Friday, September 30, 2011

Reverend's Reviews: Myths & Nightmares

During my time in a Roman Catholic seminary twenty years ago, the late philosopher-professor Joseph Campbell was revered for having situated Christianity within what he termed the "monomyth," a millennia-spanning heroic adventure found in every human culture. Today, Campbell -- who was raised Catholic -- would likely be condemned as an apostate given the Church's current, conservative climate.

For the uninitiated, the new documentary Finding Joe (opening today in Los Angeles and soon to rollout nationally) serves as a crash course in Campbell's life work involving myths, slaying and/or befriending figurative dragons, and the ultimate encouragement, drawn from Hindu tradition, to "follow one's bliss." Utilizing interviews with such diverse personalities as Deepak Chopra, Mick Fleetwood and Oscar-winning screenwriter Akiva Goldsman (A Beautiful Mind) as well as a number of clips from movie classics including the Star Wars saga, The Lord of the Rings and The Wizard of Oz, Finding Joe provides considerable insight into Campbell's writings if not necessarily the man. (To learn more about Campbell himself, check out Bill Moyers' late 1980's PBS series, The Power of Myth.)

The film -- written, produced and directed by Patrick Takaya Solomon -- is nicely shot and edited but generally employs a standard "talking heads" approach and lectures more than it engages. It is strongest whenever it quotes Campbell directly, with such reflections as "Many of us are metaphorically-impaired" (referring to the equation of mythology with metaphor) and "I don't believe people are looking for the meaning of life as much as they are looking for the experience of being alive" among the stand outs. There are also some charming vignettes sprinkled throughout in which children dramatize chapters from Campbell's seminal work, A Hero with a Thousand Faces.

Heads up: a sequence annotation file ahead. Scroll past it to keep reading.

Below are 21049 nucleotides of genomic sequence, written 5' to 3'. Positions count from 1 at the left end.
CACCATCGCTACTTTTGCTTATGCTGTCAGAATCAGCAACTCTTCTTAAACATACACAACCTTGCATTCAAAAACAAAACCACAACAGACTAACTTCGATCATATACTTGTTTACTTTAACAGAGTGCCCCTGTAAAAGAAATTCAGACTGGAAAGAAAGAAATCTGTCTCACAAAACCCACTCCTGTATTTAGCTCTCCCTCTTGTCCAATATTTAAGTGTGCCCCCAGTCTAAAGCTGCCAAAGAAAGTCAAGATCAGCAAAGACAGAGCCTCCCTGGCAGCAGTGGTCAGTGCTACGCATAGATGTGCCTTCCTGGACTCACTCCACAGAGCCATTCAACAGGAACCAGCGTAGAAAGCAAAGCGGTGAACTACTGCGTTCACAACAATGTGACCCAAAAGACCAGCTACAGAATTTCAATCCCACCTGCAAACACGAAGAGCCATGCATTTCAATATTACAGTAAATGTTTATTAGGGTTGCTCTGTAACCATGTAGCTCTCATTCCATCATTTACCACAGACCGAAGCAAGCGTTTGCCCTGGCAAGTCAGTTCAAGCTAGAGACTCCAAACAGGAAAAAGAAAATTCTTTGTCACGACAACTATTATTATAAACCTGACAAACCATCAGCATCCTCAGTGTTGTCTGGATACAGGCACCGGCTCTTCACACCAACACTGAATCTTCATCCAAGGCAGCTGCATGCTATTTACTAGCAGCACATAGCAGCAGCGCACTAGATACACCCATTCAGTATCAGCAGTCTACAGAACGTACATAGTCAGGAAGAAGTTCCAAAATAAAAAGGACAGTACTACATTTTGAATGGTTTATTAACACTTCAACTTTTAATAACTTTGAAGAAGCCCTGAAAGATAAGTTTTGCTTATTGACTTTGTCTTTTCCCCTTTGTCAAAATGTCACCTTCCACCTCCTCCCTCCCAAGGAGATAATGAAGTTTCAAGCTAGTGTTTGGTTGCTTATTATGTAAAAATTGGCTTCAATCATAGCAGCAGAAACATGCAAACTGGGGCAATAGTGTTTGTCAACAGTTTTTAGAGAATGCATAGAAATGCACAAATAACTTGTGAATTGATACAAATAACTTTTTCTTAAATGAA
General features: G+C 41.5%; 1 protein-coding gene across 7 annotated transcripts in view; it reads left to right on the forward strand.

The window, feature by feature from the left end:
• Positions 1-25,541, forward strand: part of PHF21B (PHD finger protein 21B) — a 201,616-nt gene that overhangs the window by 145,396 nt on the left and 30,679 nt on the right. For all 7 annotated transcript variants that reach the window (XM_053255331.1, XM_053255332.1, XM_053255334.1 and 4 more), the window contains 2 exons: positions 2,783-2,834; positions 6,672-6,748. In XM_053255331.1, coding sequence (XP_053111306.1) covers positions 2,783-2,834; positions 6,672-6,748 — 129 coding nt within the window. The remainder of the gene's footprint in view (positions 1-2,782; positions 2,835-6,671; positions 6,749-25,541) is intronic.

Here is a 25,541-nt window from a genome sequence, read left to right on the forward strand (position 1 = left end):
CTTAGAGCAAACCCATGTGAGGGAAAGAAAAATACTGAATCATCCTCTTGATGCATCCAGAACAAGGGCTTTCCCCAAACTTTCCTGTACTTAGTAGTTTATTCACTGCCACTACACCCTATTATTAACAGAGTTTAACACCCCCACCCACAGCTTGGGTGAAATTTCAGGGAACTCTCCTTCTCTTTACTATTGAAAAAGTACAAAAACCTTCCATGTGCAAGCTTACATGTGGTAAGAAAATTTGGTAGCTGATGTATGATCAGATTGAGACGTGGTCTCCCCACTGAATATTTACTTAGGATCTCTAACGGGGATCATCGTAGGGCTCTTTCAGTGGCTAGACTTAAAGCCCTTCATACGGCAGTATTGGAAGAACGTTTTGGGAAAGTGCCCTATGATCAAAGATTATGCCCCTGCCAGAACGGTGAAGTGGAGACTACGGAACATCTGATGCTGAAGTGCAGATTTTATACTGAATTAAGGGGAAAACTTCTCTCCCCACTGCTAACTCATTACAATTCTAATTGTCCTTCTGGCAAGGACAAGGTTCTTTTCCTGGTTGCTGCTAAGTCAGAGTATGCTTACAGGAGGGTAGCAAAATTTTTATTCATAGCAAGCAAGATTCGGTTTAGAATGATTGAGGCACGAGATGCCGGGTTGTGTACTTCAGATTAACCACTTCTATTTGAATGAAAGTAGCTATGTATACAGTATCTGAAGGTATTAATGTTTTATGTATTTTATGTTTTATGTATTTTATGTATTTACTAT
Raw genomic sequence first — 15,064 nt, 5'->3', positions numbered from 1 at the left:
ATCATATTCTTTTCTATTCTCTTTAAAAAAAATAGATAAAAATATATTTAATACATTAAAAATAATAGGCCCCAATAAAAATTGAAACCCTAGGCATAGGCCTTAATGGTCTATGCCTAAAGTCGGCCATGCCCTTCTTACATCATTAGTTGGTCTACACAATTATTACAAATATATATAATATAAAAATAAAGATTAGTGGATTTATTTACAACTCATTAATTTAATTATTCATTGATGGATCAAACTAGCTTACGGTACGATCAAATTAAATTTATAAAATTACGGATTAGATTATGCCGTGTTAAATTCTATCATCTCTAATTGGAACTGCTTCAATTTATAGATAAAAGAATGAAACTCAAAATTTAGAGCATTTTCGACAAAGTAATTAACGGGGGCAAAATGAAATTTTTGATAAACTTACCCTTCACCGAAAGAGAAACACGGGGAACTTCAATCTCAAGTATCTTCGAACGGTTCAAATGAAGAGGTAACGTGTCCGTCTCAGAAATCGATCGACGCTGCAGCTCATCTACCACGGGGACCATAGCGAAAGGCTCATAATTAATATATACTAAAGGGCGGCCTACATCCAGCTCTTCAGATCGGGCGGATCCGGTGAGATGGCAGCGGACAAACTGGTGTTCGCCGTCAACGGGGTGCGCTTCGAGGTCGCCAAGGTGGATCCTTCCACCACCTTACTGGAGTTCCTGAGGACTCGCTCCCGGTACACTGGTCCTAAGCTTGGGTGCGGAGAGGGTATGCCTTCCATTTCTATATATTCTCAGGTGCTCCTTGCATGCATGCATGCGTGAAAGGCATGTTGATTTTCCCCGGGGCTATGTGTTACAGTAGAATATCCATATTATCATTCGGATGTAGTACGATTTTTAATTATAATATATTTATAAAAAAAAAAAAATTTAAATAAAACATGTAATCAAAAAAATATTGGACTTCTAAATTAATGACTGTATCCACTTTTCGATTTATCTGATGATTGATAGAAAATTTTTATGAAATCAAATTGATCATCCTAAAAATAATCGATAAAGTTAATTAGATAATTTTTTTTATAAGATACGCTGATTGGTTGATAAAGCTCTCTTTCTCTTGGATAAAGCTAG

There is also wisdom to be found in Campbell's conclusion that true power results when each of us learns to "love and accept yourself as you are." Finding Joe may not be the most accomplished piece of cinema, especially when compared to some of the Campbell-inspired films it spotlights, but its subject remains undeniably inspiring.

What might ultimately emerge as one of the best movies of 2011 also opens today in LA and New York City: Jeff Nichols' excellent suspense-drama Take Shelter. Frightening, moving and thought-provoking by turns, it stars Michael Shannon (an Academy Award nominee for 2008's Revolution Road and soon to be seen as the villainous General Zod in the Superman epic, Man of Steel) as Curtis LaForche, an unassuming Ohio sand miner with a loving wife (Jessica Chastain, current belle of the cineplex ball in the wake her eye-opening turns in The Tree of Life, The Help and The Debt) and deaf daughter.

Curtis is well respected at work and in their community. However, just when the LaForches are prepping their daughter for a cochlear implant that will, if successful, enable her to hear, Curtis begins to have apocalyptic visions and nightmares involving a devastating storm, flocks of angry crows and a pack of seemingly-escaped mental patients out to get his little girl. He subsequently becomes obsessed with expanding and fortifying the family's storm cellar, much to his friends' and neighbors' consternation. Are Curtis's dreams prophetic, or is he succumbing to the same paranoid schizophrenia that struck his mother (a cameo by the always welcome Kathy Baker, of Picket Fences and Edward Scissorhands fame) when she was the same age as Curtis is now?

I think master of suspense Alfred Hitchcock would have approved of Take Shelter, especially with its visual allusions to The Birds and its beautifully ironic finale (which will likely polarize audiences). Shannon deftly balances the stoic and the terrified, and Chastain gives another, now seemingly expected great performance. Also fine are the movie's eerie storm effects and other effective scares dished up by Nichols along with visual effects supervisor Chris Wells (Avatar, The Curious Case of Benjamin Button) and editor Parke Gregg.

In the end, Take Shelter powerfully illustrates that the only real safety to be found when disaster looms -- whether real or imagined -- is with the one(s) we love.

Reverend's Ratings:
Finding Joe: B
Take Shelter: A-

Review by Rev. Chris Carpenter, resident film critic of Movie Dearest and the Blade California.

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